Among the honorees are Robert DuPont, G. Douglas Talbott, Paul Earley, and Mel Pohl. In addition to at least five consecutive years of membership and certification by the Society, Fellows must have “taken a leadership role in ASAM through committee service, or have been an officer of a state chapter, and they must have made and continue to make significant contributions to the addictions field.”8

The American Board of Addiction Medicine (ABAM) is formed in 2007 as a non-profit 501(C)(6) organization “following conferences of committees appointed by the American Society of Addiction Medicine” to “examine and certify Diplomats.”9

In 2009 National Institute on Drug Abuse (NIDA) Director Nora Volkow, M.D., gives the keynote address at the first ABAM Screen Shot 2014-11-18 at 10.12.23 AMboard certification diploma ceremony.10

According to an article in Addiction Professional “Board certification is the highest level of practice recognition given to physicians.”

“A Physician membership society such as ASAM, however, cannot confer ‘Board Certification,’ ” but a“ “Medical Board such as ABAM has a separate and distinct purpose and mission: to promote and improve the quality of medical care through establishing and maintaining standards and procedures for credentialing and re-credentialing medical specialties.”

The majority of ASAM physicians meet these requirements by “working in a chemical dependency treatment facility, taking continuing medical education courses in addiction, or participating in research.”11

“In the United States accredited residency programs in addiction exist only for psychiatrists specializing in addiction psychiatry; nonpsychiatrists seeking training in addiction medicine can train in nonaccredited ‘fellowships,’ or can receive training in some ADP programs, only to not be granted a certificate of completion of accredited training.”11

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Specialty recognition by the American Board of Medical Specialties, fifty Addiction Medicine Fellowship training programs and a National Center for Physician Training in Addiction Medicine are listed as future initiatives of the ABAM Foundation in 2014.

The American Society of Addiction Medicine’s mission is to “establish addiction medicine as a specialty recognized by professional organizations, governments, physicians, purchasers, and consumers of health care products, and the general public’12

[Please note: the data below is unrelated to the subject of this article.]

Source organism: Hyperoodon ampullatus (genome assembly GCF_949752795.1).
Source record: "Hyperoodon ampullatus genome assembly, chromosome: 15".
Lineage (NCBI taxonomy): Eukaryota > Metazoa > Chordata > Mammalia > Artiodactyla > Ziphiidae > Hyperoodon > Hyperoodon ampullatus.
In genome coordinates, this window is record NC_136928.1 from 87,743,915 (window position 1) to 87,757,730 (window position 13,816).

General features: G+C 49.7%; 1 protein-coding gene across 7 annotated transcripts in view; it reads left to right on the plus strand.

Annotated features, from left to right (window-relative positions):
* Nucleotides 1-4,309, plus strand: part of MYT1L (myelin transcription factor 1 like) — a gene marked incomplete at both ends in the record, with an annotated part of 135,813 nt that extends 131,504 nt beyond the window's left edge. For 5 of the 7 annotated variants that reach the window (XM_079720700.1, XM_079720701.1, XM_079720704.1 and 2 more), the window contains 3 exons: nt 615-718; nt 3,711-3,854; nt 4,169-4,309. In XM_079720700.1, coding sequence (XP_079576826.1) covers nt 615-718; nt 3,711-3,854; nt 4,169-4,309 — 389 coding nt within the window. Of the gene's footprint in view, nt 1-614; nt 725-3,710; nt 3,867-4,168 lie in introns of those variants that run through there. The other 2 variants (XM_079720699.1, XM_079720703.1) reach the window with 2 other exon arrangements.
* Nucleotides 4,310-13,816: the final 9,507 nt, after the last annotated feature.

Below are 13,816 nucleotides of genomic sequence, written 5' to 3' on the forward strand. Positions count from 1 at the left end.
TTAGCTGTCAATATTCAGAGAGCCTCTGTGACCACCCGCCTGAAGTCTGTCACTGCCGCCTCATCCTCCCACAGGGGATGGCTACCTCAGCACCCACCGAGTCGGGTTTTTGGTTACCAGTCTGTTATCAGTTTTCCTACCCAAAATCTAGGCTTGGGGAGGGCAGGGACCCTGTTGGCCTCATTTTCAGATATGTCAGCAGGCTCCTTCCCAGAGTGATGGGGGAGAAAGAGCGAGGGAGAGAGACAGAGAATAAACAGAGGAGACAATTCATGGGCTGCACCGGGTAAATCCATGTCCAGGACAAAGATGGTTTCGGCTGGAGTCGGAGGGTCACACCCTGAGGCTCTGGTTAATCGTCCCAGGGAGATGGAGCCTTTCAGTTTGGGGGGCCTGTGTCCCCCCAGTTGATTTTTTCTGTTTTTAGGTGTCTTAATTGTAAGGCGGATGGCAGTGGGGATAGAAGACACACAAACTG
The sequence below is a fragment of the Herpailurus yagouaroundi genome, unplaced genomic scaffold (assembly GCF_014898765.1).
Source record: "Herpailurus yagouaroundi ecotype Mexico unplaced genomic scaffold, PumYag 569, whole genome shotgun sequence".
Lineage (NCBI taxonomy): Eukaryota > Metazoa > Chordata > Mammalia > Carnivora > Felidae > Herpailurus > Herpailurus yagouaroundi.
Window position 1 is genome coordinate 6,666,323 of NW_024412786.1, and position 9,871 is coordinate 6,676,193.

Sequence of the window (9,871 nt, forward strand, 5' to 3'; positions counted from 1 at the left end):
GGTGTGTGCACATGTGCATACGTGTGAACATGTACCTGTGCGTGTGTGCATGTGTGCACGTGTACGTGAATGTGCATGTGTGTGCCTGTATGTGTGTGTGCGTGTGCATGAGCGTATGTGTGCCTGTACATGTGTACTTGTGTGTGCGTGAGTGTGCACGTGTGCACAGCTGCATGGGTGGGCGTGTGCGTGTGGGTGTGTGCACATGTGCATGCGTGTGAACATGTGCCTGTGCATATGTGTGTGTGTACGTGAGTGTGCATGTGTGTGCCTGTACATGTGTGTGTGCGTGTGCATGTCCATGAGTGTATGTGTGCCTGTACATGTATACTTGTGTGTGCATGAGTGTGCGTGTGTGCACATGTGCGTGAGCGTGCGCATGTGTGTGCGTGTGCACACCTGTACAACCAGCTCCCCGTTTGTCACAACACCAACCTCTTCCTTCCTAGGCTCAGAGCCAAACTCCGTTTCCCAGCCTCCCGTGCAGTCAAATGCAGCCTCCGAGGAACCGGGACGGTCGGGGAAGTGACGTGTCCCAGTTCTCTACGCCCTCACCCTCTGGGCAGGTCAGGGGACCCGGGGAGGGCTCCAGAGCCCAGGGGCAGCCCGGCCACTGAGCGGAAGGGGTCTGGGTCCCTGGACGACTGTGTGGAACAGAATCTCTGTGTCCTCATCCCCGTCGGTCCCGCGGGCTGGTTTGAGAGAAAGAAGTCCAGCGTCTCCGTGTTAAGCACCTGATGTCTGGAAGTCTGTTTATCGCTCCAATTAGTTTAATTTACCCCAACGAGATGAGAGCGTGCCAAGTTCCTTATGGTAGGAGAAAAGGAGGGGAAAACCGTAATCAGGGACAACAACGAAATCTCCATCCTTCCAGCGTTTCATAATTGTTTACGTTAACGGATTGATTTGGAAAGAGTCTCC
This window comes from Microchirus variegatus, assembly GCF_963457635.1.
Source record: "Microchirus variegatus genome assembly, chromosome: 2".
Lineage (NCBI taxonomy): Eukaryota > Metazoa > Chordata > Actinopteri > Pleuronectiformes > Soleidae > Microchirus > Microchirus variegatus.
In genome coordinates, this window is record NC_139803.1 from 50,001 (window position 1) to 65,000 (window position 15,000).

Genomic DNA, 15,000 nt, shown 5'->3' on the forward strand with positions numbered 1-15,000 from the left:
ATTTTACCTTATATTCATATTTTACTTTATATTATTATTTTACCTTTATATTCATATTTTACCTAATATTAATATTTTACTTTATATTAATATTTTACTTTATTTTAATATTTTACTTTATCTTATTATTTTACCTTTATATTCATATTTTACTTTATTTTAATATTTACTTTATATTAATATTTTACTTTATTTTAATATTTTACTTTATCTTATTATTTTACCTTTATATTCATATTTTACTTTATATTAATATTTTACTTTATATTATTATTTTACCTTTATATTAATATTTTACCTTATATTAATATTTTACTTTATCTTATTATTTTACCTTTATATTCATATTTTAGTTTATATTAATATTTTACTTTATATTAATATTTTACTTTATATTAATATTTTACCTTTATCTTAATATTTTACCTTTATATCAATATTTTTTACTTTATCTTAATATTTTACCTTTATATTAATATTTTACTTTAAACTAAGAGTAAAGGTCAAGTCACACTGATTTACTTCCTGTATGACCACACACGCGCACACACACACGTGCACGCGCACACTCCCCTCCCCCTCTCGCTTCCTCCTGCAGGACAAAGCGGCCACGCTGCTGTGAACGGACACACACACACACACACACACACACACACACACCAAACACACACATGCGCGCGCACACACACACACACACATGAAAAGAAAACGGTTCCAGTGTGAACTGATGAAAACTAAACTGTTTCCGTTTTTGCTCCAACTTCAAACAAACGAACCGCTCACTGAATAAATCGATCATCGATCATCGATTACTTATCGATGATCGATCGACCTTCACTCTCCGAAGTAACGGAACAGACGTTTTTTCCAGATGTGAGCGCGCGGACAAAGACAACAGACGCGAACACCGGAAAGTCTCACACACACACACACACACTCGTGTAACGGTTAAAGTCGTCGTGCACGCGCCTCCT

In this they have succeeded.

And in the year 2014 G.V. Stimson’s characterization of the “impaired physician movement” remains as accurate and apt as it was in 1985. But the “number of evangelical recovered alcoholic and addict physicians” has increased dramatically  (outnumbering Addiction Psychiatry by 4:1)  and their involvement in  medical society and treatment programs” has been realized and enforced through the state Physician Health Programs and their “PHP-approved’ assessment and treatment centers.Screen Shot 2014-11-18 at 10.11.55 AM

Their “ability to make authoritative pronouncements on physician impairment…based on their own claim to insider’s knowledge”  has become public policy and sanctified by Regulatory Medicine -essentially the Word of the Lord.

And the 1953 Alcoholics Anonymous prophecy that “With one arm around the shoulder of religion and the other around the shoulder of medicine, we might change the world” is also coming to pass.

But the world is not changing for the better as that arm around the shoulder of religion has its fingers deep in the pockets of the multi-billion dollar drug and alcohol testing and assessment and treatment industries.  And the arm around the shoulder of medicine has its fingers clamped tightly around its throat; a stranglehold in full throttle suffocating the Profession of Medicine with no meaningful opposition I can see.